Phase 3 - Content Filtering
In this phase the filtering stack begins to handle the specific contents of the mail, including its hyperlinks and attachments.
Transport rules (also known as mail flow rules or Exchange transport rules) allow an admin to take a wide range of actions when an equally wide range of conditions are met for a message. All messages that flow through your organization are evaluated against the enabled mail flow rules / transport rules.
Microsoft Defender Antivirus and a third-party Antivirus engine are used to detect all known malware in attachments.
The anti-virus (AV) engines use true type matching to detect the file type, regardless of the filename extension (for example,
exefiles renamed to
txtare detected as
exefiles). This capability allows Type blocking (also known as the common attachment filter) to correctly block file types specified by admins. For the list of supported file types, see True type matching in the common attachments filter.
Whenever Microsoft Defender for Office 365 detects a malicious attachment, the file's hash, and a hash of its active content, are added to Exchange Online Protection (EOP) reputation. Attachment reputation blocking blocks that file across all Office 365, and on endpoints, through MSAV cloud calls.
Heuristic clustering can determine that a file is suspicious based on delivery heuristics. When a suspicious attachment is found, the entire campaign pauses, and the file is sandboxed. If the file is found to be malicious, the entire campaign is blocked.
Machine learning models act on the header, body content, and URLs of a message to detect phishing attempts.
Microsoft uses a determination of reputation from URL sandboxing and URL reputation from third party feeds in URL reputation blocking, to block any message with a known malicious URL.
Content heuristics can detect suspicious messages based on structure and word frequency within the body of the message, using machine learning models.
Safe Attachments sandboxes every attachment for Defender for Office 365 customers, using dynamic analysis to detect never-before seen threats.
Linked content detonation treats every URL linking to a file in an email as an attachment, asynchronously sandboxing the file at the time of delivery.
URL Detonation happens when upstream anti-phishing technology finds a message or URL to be suspicious. URL detonation sandboxes the URLs in the message at the time of delivery.
Phase 4 - Post-Delivery Protection
The last stage takes place after mail or file delivery, acting on mail that is in various mailboxes and files and links that appear in clients like Microsoft Teams.
Safe Links is Defender for Office 365's time-of-click protection. Every URL in every message is wrapped to point to Microsoft Safe Links servers. When a URL is clicked it's checked against the latest reputation, before the user is redirected to the target site. The URL is asynchronously sandboxed to update its reputation.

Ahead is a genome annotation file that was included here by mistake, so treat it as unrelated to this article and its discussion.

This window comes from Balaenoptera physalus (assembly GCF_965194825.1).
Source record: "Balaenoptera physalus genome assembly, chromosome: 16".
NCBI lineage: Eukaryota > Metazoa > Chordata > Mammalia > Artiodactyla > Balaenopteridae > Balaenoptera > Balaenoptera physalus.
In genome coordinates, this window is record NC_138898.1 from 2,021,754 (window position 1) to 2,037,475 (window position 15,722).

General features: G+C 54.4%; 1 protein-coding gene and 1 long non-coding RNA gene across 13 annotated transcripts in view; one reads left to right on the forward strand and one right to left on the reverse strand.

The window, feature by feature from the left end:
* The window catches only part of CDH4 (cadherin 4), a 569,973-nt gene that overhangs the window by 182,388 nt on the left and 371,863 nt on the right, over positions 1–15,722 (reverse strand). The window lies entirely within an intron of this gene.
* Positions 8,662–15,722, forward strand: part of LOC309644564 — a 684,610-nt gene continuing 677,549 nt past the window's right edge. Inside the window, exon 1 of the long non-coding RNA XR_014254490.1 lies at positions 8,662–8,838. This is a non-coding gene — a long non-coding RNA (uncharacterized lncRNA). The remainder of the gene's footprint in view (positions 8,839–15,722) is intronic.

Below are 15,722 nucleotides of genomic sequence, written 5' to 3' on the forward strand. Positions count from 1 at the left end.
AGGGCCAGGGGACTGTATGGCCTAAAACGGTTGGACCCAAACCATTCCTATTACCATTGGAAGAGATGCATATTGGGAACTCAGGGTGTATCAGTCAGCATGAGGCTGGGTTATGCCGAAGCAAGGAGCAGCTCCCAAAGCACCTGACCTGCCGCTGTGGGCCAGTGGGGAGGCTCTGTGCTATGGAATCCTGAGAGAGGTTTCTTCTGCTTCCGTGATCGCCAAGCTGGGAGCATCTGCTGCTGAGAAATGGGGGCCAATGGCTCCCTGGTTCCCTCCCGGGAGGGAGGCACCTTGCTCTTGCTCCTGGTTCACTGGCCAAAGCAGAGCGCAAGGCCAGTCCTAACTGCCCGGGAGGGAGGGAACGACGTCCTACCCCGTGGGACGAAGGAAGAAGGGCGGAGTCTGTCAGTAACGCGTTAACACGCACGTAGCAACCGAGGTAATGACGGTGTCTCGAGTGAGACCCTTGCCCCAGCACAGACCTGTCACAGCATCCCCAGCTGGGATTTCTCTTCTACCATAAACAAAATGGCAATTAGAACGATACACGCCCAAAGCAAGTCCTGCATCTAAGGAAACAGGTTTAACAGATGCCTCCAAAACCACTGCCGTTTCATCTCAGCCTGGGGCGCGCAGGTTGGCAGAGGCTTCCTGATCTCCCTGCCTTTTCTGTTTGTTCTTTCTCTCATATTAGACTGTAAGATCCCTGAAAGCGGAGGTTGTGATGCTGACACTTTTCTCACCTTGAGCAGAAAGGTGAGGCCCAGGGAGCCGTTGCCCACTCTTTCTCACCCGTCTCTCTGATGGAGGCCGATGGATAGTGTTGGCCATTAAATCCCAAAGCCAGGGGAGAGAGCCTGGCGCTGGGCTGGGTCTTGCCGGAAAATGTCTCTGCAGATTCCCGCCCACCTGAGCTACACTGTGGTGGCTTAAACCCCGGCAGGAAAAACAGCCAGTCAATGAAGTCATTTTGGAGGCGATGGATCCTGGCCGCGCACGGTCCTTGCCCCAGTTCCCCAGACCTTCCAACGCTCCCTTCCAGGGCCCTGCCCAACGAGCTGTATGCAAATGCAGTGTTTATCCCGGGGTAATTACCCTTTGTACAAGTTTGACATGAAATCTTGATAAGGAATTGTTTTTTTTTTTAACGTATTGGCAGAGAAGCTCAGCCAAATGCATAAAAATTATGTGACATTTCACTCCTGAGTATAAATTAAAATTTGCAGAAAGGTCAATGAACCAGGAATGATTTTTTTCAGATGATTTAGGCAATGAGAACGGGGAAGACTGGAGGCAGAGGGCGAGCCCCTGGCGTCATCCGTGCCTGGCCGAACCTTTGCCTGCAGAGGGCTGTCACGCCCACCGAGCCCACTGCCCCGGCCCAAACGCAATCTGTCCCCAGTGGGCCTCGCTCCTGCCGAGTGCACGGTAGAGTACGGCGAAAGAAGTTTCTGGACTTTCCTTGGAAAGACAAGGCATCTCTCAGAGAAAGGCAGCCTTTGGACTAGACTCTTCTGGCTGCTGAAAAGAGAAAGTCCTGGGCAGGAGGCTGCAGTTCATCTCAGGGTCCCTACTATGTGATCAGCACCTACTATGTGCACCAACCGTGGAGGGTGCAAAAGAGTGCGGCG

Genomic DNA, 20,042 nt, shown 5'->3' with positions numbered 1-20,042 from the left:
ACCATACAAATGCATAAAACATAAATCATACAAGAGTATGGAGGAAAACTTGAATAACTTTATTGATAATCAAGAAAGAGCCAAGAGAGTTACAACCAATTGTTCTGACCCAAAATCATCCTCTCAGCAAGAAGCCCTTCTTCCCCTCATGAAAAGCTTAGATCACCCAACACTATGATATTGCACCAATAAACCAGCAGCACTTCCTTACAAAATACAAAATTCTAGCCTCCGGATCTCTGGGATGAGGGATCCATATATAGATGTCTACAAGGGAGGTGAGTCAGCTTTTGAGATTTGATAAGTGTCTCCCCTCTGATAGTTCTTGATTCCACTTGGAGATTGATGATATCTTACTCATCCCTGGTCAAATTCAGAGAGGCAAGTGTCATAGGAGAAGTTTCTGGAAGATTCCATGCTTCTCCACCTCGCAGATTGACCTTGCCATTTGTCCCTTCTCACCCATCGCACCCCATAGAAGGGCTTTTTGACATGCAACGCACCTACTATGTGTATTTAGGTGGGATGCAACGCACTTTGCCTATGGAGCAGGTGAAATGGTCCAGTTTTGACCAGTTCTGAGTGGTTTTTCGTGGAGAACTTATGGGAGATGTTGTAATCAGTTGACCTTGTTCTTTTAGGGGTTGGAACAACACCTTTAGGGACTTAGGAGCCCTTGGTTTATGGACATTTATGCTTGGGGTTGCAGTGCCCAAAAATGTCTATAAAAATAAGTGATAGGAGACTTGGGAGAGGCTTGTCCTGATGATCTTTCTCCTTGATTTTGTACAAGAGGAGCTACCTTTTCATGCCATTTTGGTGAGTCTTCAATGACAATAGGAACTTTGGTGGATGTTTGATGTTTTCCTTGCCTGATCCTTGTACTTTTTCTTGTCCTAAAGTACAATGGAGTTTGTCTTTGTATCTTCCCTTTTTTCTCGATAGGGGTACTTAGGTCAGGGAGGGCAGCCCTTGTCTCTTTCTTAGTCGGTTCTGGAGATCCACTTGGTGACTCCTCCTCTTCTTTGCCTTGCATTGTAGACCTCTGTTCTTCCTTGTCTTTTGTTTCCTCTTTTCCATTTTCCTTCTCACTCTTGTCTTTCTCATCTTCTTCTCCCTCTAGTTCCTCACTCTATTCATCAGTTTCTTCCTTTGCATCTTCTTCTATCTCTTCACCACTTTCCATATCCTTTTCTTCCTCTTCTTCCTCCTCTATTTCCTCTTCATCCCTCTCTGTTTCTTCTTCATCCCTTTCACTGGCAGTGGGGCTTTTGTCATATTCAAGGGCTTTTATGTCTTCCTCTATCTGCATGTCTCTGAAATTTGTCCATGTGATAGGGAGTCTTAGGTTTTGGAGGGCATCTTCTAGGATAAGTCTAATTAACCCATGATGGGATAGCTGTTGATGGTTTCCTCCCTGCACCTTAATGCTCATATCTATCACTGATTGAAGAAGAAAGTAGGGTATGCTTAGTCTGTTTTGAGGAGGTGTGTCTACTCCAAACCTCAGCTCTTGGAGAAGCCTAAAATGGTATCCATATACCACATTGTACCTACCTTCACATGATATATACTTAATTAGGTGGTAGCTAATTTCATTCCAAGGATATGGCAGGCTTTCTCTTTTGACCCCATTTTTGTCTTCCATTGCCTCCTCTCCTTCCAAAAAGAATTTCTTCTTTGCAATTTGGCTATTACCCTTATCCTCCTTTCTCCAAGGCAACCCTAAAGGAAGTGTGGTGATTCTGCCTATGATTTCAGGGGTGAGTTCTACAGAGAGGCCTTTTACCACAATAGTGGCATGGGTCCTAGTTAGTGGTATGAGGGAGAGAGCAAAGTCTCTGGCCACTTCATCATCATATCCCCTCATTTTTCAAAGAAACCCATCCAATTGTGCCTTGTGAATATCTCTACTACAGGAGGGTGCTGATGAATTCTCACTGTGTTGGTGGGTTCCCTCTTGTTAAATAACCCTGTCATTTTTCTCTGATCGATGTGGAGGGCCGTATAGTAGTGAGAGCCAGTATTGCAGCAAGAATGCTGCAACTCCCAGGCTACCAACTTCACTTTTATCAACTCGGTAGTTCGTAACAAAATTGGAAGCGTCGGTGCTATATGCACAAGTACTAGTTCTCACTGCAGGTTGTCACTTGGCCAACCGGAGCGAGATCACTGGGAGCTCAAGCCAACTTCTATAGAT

Zero-hour auto purge (ZAP) for phishing retroactively detects and neutralizes malicious phishing messages that have already been delivered to Exchange Online mailboxes.
ZAP for malware retroactively detects and neutralizes malicious malware messages that have already been delivered to Exchange Online mailboxes.
ZAP for spam retroactively detects and neutralizes malicious spam messages that have already been delivered to Exchange Online mailboxes.
Campaign Views let administrators see the big picture of an attack, faster and more completely, than any team could without automation. Microsoft leverages the vast amounts of anti-phishing, anti-spam, and anti-malware data across the entire service to help identify campaigns, and then allows admins to investigate them from start to end, including targets, impacts, and flows, that are also available in a downloadable campaign write-up.
The Report Message add-ins enable people to easily report false positives (good email, mistakenly marked as bad) or false negatives (bad email marked as good) to Microsoft for further analysis.
Safe Links for Office clients offers the same Safe Links time-of-click protection, natively, inside supported Office apps like Word, PowerPoint, and Excel.
Protection for OneDrive, SharePoint, and Teams offers the same Safe Attachments protection against malicious files, natively, inside of OneDrive, SharePoint, and Microsoft Teams.
When a URL that points to a file is selected post delivery, linked content detonation displays a warning page until the sandboxing of the file is complete, and the URL is found to be safe.
The filtering stack diagram
The final diagram (as with all parts of the diagram composing it) is subject to change as the product grows and develops. Bookmark this page and use the feedback option you'll find at the bottom if you need to ask after updates. For your records, this is the stack with all the phases in order:
Special thanks from MSFTTracyP and the docs writing team to Giulian Garruba for this content.